Weaponizing UN vote

Bente Scheller, head of the Middle East and North Africa section at Germany’s Heinrich Böll Foundation, firmly believes it is a problem that these decisions about cross-border aid are being made by the UN Security Council. “Russia can use its veto as another weapon against the Syrian population,” she told DW.

Russia, which often sides with and protects Syria at the UN, has been pushing for all humanitarian aid to be channeled through the Syrian capital, Damascus. But critics argue that then the Syrian regime will likely only provide aid to people loyal to Assad. Closing the Bab al-Hawa crossing gives the Assad regime another lever with which to exert pressure on the population of Idlib.

A Security Council meeting in New York.

 

The UN Security Council has 15 members, five of which — including Russia and the US — are permanent

 

It would also only strengthen the Assad regime’s claim that it is the only legitimate power in Syria, with whom all outsiders should deal with.

“Assad is instrumentalizing humanitarian aid for political purposes,” noted Anita Starosta, of aid group, Medico International, whose work focuses on northern Syria.

Revenge for sanctions

And now, it’s now quite possible that Russia will have another use for its UN Security Council veto on the Bab al-Hawa crossing. It may become a bargaining chip in its war on Ukraine.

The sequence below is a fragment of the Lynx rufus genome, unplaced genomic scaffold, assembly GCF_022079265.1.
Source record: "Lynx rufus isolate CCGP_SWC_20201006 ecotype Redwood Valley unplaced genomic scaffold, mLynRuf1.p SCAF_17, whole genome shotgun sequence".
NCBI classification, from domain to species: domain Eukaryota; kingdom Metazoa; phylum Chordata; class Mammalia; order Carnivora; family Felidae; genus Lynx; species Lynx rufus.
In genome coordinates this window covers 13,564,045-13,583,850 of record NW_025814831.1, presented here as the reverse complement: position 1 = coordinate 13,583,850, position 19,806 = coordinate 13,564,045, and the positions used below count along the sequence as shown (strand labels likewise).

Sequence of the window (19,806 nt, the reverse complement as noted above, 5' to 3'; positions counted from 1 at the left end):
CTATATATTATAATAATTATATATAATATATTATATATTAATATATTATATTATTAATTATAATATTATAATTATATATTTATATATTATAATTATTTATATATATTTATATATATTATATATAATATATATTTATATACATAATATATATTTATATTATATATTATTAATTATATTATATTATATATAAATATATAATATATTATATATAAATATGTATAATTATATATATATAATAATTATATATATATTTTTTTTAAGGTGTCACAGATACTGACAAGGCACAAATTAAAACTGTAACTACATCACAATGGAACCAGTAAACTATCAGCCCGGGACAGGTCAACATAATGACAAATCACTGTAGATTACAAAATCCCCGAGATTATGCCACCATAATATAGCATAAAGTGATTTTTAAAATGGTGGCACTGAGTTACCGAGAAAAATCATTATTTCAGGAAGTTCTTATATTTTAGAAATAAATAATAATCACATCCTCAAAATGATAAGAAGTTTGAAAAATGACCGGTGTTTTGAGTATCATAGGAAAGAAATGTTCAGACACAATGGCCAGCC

Experts suspect that Russia may use the July 10 vote to extract concessions on its own behalf after the US and EU imposed sanctions on it, following Russia’s invasion of Ukraine in late February.

Scheller expects that Russia might in fact forbid further aid through the Bab al-Hawa crossing, a form of revenge for sanctions on it. On the other hand, Scheller said, “perhaps it will decide to keep hold of this leverage.”

A volunteer teaches students in a make-shift classroom at a camp for the displaced by the village of Killi, near Bab al-Hawa by the border with Turkey.

 

An estimated 4 million displaced people live in northwestern Syria

 

Right now, it’s impossible to know what Russia will do. In a May interview with the New York Times, Russia’s deputy UN ambassador, Dmitry Polyanskiy, said his country had not yet decided how to vote.

“I do not deny that it [the aid] goes to refugees as well, but the terrorist groups — they benefit from this,” he told reporters.

The Hayat Tahrir al-Sham, or HTS,  militia that dominates the area also controls the border crossing and they collect customs duties on goods coming in.

“By claiming at every opportunity that there are only terrorists in Idlib, Russia wants to scare off donors,” Scheller explained. “HTS controls Idlib and is extremist,” she agreed. But millions of other people also live in the province and more than 95 per cent of them are civilians, including many women and children.

Shortages and economic crises

In general, the humanitarian situation in Syria remains disastrous after 11 years of war and has only been worsened by a severe economic crisis, including falls in value of the Syrian and Turkish currencies.

Syrians gather at a market as they prepare for the upcoming Muslim holy month of Ramadan, in the war-ravaged Syrian town of Ariha in the rebel-held northwestern Idlib province.

 

Food prices have rocketed up in Idlib amid an economic crisis